While corporations are now considered people- religious people- under the law (I hope all corporations start tithing now), prisoners on death row continue to be deemed less than creatures under the law.
They can be killed.
To teach us that killing is wrong (let’s hope they were guilty).
For profit entities that bring you cheap wicker baskets made possible by child labor (not to mention population-control policies which incentivize abortion) are now more of a ‘person’ than the flesh-and-blood people behind bars, the former eliciting more of our empathy and moral outrage than the latter.
“I needed clothes and you clothed me, I was sick and you looked after me, I was
in prisona morally afflicted CEO and you came to visit me.”
You wouldn’t know- at all– from the media coverage, but while SCOTUS handed down the Hobby Lobby decision activists, Christians and clergy gathered this week on the front steps of the Court to protest the death penalty.
Chances are you’ve heard plenty about the Green family who owns Hobby Lobby and how they’ve been praised for taking a principled stand for Christ.
Chances are you haven’t heard anything about this Christian quietly walking across Texas to show his solidarity with those his state plans to kill in the coming months and years.
That you might have only heard about the protest here speaks volumes about the holes in our Christ-centered compassion.
Christian culture is sex-obsessed, singling out a few discrete issues around which to hoist the banner of ‘life.’
Protestants would do well to learn from our Catholic friends who insist that disparate issues like abortion, poverty , healthcare and executions all belong to a single ‘seamless garment’ of life.
My own United Methodist tradition nears schism fighting over our official language labeling homosexuality as ‘incompatible with Christian teaching.’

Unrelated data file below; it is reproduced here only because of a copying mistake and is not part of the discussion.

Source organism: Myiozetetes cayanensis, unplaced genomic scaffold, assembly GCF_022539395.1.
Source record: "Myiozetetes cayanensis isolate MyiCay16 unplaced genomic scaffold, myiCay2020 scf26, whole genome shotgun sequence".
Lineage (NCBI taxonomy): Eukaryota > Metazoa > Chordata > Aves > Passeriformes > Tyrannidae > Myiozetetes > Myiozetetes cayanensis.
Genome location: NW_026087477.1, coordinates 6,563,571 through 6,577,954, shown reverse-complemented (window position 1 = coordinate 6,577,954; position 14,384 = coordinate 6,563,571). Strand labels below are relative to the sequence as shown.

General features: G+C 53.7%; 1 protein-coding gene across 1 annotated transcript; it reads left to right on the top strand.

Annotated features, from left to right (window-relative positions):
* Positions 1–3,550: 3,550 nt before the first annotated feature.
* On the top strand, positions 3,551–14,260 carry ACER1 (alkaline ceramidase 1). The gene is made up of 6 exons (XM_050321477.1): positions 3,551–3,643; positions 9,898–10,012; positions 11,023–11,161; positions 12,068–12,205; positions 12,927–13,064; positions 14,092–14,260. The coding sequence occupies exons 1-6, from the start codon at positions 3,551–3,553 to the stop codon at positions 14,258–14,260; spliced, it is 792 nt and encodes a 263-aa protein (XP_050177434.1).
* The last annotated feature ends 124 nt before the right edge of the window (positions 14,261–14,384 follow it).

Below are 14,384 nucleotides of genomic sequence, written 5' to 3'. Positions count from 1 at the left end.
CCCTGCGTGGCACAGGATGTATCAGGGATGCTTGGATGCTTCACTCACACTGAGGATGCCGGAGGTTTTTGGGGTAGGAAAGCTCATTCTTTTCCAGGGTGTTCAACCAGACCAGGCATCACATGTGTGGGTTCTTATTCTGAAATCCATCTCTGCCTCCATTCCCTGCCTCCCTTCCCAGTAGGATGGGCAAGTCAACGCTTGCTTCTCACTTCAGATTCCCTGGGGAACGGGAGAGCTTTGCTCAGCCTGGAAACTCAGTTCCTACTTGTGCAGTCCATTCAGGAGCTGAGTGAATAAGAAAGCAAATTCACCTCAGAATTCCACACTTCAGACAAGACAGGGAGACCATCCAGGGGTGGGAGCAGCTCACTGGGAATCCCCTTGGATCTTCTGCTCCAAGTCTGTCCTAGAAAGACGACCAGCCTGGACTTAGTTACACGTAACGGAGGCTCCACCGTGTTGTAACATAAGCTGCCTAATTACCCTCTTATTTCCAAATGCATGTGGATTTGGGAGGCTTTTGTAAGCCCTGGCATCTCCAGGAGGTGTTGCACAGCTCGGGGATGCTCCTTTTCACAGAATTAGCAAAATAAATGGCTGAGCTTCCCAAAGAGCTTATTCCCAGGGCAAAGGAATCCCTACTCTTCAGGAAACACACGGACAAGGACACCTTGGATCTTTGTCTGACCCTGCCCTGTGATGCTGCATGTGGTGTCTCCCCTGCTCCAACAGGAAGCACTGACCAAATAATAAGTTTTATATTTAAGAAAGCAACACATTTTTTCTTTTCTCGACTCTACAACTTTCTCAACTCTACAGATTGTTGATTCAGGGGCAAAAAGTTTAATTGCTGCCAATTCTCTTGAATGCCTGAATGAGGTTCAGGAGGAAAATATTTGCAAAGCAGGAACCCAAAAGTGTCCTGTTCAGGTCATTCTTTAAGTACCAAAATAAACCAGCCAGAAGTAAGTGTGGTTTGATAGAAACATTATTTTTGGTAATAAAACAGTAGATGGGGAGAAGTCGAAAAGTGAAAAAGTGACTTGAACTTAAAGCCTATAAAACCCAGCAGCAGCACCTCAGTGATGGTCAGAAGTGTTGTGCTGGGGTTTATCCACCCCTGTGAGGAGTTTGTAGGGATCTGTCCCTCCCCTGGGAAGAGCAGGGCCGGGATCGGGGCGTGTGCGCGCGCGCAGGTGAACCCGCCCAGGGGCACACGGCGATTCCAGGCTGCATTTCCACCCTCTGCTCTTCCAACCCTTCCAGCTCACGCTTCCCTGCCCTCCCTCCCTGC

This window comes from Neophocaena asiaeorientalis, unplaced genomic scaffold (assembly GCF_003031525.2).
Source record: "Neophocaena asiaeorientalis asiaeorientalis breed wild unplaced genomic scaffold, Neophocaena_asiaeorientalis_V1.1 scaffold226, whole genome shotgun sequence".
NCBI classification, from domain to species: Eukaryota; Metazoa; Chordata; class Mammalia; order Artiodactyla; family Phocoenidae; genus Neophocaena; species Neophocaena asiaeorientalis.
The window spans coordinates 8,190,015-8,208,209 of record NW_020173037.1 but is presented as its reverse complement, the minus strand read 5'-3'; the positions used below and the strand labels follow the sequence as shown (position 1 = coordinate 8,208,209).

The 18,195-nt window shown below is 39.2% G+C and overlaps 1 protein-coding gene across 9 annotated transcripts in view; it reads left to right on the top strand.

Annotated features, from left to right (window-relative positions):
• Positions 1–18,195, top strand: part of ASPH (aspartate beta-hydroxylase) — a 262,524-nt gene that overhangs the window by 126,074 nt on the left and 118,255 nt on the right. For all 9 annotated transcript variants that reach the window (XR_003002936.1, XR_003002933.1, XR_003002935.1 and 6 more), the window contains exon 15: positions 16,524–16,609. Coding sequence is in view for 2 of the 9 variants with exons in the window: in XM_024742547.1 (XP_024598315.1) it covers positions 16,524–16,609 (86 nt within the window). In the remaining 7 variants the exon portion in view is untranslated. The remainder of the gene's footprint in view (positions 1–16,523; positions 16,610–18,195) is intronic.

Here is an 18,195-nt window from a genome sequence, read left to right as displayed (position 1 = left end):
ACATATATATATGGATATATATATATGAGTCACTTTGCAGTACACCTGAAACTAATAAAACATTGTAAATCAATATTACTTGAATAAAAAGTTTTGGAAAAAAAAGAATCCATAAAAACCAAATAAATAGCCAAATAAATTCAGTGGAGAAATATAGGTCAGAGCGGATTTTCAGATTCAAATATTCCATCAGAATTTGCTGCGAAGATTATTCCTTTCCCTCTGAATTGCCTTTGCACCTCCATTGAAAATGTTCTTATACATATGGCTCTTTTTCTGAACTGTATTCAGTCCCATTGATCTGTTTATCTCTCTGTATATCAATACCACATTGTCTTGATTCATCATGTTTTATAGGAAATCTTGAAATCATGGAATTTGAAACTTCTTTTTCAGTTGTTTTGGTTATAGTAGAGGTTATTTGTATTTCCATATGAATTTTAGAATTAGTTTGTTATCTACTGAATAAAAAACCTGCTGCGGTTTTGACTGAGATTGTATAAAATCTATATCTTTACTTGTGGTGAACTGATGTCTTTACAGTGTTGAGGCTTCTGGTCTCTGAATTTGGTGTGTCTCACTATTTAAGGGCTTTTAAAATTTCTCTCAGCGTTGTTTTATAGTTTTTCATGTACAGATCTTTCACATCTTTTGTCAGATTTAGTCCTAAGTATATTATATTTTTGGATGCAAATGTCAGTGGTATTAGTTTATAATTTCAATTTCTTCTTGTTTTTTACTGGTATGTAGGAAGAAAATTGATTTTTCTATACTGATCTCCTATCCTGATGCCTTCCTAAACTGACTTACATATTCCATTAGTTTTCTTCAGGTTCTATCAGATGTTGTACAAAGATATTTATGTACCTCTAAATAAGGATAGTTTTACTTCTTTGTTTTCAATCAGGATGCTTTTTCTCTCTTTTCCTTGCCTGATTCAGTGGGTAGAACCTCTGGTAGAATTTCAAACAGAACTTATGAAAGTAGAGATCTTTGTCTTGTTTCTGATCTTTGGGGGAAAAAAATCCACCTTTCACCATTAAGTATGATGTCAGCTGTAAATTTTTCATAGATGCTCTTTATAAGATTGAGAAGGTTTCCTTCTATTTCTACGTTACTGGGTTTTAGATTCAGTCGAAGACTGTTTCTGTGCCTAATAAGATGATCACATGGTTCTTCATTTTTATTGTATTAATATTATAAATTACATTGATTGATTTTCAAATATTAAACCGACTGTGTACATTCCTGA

Little commented upon is the fact that our Discipline also views the death penalty as black-and-white at odds with the Gospel, for the death penalty
“denies the power of Christ to redeem, restore and transform all human beings.”
In the death penalty we stop God from doing what God wants to do in people.
That half of all United Methodists and many of its clergy support state-sanctioned killing in violation of our Discipline receives not one iota of the indignant moral outrage these days reserved for clergy presiding at same-sex unions.
Pastors aren’t brought up on charges for supporting the death penalty in the face of church teaching.
Sex is just sexier.
Plus, it requires less of us where Jesus’ requisites are concerned: that we love sinners.
Or at least begrudgingly admit that Jesus loves them.
On the front steps of the Court today you’ll find people who hold many moral and legal reasons they oppose the death penalty:
There is no way to remedy mistakes.
There is discrimination in the application of the death penalty.
Application of the death penalty tends to be arbitrary
The death penalty involves medical doctors, who are sworn to preserve life, in the act of killing.
Executions have a corrupting effect on the public.
The death penalty is an expression/confession of the absolute power of the State.
Even the guilty have a right to life.
It’s a view, I would argue, that cuts closer to the quick of the Gospel than do the drivers behind the other competing issues which preoccupy Church and Culture:
The New Testament teaching that we do not put sinners to death because Christ has already been put to death for every act of human sinfulness.
It is in the face of Christ that we see the full extent of how God’s mercy meets God’s righteousness.
God says in the Old Testament that vengeance belongs to him.
Only in the New Testament do we see how literal God meant it.
For in Jesus Christ God bears the full penalty of our rebellion against God and neighbor on the cross.
Here’s my sermon interview with a friend and death penalty attorney, in case you missed it: